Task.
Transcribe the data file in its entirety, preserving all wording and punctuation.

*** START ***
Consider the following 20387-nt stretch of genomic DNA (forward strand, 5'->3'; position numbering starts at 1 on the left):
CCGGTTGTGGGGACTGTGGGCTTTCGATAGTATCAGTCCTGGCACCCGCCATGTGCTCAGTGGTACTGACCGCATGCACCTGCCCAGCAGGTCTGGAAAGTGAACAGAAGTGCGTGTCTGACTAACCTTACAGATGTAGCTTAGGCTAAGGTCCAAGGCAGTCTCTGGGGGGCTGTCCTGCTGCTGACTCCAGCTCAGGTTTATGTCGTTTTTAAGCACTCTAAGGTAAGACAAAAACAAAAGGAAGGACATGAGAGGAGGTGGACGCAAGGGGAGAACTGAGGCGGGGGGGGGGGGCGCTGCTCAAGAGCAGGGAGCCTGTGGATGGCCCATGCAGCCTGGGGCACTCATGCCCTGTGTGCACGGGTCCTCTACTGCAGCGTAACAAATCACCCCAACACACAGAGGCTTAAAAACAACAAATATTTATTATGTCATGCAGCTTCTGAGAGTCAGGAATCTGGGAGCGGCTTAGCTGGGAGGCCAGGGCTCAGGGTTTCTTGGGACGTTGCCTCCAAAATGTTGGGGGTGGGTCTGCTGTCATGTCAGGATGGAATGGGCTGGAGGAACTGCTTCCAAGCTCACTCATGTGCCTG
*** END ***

Consider the following 20387-nt stretch of genomic DNA (forward strand, 5'->3'; position numbering starts at 1 on the left):
CCGGTTGTGGGGACTGTGGGCTTTCGATAGTATCAGTCCTGGCACCCGCCATGTGCTCAGTGGTACTGACCGCATGCACCTGCCCAGCAGGTCTGGAAAGTGAACAGAAGTGCGTGTCTGACTAACCTTACAGATGTAGCTTAGGCTAAGGTCCAAGGCAGTCTCTGGGGGGCTGTCCTGCTGCTGACTCCAGCTCAGGTTTATGTCGTTTTTAAGCACTCTAAGGTAAGACAAAAACAAAAGGAAGGACATGAGAGGAGGTGGACGCAAGGGGAGAACTGAGGCGGGGGGGGGGGGCGCTGCTCAAGAGCAGGGAGCCTGTGGATGGCCCATGCAGCCTGGGGCACTCATGCCCTGTGTGCACGGGTCCTCTACTGCAGCGTAACAAATCACCCCAACACACAGAGGCTTAAAAACAACAAATATTTATTATGTCATGCAGCTTCTGAGAGTCAGGAATCTGGGAGCGGCTTAGCTGGGAGGCCAGGGCTCAGGGTTTCTTGGGACGTTGCCTCCAAAATGTTGGGGGTGGGTCTGCTGTCATGTCAGGATGGAATGGGCTGGAGGAACTGCTTCCAAGCTCACTCATGTGCCTG